Religion and well-being: The mediating role of positive emotions.

Van Cappellen, P., Toth-Gauthier, M. Saroglou, V., & Fredrickson, B. L. (2016). Journal of Happiness Studies, 17, 485-505.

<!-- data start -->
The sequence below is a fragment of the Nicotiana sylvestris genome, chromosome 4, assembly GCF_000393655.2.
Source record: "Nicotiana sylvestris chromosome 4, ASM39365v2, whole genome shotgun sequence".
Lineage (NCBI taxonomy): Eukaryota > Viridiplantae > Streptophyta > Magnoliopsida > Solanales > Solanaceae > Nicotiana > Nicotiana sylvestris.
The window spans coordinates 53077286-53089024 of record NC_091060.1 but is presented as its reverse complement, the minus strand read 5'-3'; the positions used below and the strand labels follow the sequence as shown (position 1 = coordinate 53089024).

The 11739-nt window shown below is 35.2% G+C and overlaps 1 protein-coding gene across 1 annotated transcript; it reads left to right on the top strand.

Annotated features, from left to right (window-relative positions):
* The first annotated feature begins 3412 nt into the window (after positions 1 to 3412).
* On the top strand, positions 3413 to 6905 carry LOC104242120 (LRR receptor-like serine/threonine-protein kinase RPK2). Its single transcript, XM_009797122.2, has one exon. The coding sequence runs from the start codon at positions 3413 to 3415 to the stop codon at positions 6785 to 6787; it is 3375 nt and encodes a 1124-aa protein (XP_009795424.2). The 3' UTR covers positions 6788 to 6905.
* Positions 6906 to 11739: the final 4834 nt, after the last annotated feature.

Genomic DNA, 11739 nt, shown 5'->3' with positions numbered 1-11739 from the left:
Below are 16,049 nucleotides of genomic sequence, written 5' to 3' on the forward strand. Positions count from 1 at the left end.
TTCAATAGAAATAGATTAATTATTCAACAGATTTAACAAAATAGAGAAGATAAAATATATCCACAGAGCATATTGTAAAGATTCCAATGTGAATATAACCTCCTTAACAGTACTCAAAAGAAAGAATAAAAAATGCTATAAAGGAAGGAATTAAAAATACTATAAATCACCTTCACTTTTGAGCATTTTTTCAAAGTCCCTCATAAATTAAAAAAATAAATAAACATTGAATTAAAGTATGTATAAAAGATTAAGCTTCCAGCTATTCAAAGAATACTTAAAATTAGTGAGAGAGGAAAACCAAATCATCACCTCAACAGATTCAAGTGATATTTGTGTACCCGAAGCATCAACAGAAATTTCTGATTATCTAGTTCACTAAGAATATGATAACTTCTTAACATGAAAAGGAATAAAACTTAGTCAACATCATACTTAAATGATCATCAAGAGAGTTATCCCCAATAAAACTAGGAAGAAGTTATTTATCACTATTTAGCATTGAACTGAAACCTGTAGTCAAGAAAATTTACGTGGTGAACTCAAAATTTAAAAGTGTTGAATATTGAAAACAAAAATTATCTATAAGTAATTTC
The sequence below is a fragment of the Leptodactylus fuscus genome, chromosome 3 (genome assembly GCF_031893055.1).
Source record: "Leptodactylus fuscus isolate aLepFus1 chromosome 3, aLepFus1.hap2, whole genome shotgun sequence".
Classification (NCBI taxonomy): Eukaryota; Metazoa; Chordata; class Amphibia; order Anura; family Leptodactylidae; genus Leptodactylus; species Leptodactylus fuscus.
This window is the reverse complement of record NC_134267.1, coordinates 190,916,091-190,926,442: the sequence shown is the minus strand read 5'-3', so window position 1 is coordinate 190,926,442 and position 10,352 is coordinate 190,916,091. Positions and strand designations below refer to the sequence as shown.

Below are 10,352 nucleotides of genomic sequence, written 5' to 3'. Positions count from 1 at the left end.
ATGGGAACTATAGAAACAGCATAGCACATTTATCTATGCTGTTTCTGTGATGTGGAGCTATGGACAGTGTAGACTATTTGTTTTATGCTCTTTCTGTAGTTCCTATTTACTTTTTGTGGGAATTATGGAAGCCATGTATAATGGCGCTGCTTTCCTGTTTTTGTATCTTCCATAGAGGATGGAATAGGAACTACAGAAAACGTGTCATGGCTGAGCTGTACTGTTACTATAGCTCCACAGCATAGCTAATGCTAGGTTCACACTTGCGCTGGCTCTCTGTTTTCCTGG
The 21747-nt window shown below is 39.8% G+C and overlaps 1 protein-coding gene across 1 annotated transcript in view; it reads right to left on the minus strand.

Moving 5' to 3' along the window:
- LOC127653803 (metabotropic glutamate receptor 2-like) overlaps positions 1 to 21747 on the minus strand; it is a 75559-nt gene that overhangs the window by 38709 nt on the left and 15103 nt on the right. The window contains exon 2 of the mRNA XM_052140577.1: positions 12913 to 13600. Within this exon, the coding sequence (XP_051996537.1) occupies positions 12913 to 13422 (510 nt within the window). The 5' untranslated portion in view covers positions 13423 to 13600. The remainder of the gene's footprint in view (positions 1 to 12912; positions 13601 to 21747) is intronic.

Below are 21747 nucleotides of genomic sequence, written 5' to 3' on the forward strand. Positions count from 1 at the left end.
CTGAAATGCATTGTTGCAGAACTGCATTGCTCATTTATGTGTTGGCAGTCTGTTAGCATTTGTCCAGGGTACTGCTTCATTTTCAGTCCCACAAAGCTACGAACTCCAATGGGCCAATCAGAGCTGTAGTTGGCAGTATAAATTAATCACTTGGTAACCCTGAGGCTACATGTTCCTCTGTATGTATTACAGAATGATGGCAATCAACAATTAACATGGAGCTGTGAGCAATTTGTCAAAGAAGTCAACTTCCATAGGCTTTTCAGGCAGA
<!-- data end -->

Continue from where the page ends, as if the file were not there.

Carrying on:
Research has consistently shown that endorsing a religion or spirituality is to some extent related to one’s well-being. Common studied explanations tap into the social and cognitive aspects of religion and spirituality. The present research aims at understanding how religiosity and spirituality exert their impact on well-being and investigates the role of a surprisingly neglected mechanism: positive emotions. Two cross-sectional studies using a quantitative approach are presented. In two different contexts (churchgoers in a European country and US university employees interested in meditation), results showed that the relation between religion (Study 1), spirituality (Study 2) and well-being is mediated by positive emotions. Distinguishing between more and less relevant positive emotions in a religious/spiritual context, it was found that the effect was mediated by self-transcendent positive emotions (awe, gratitude, love, and peace) but not by other positive emotions (amusement and pride).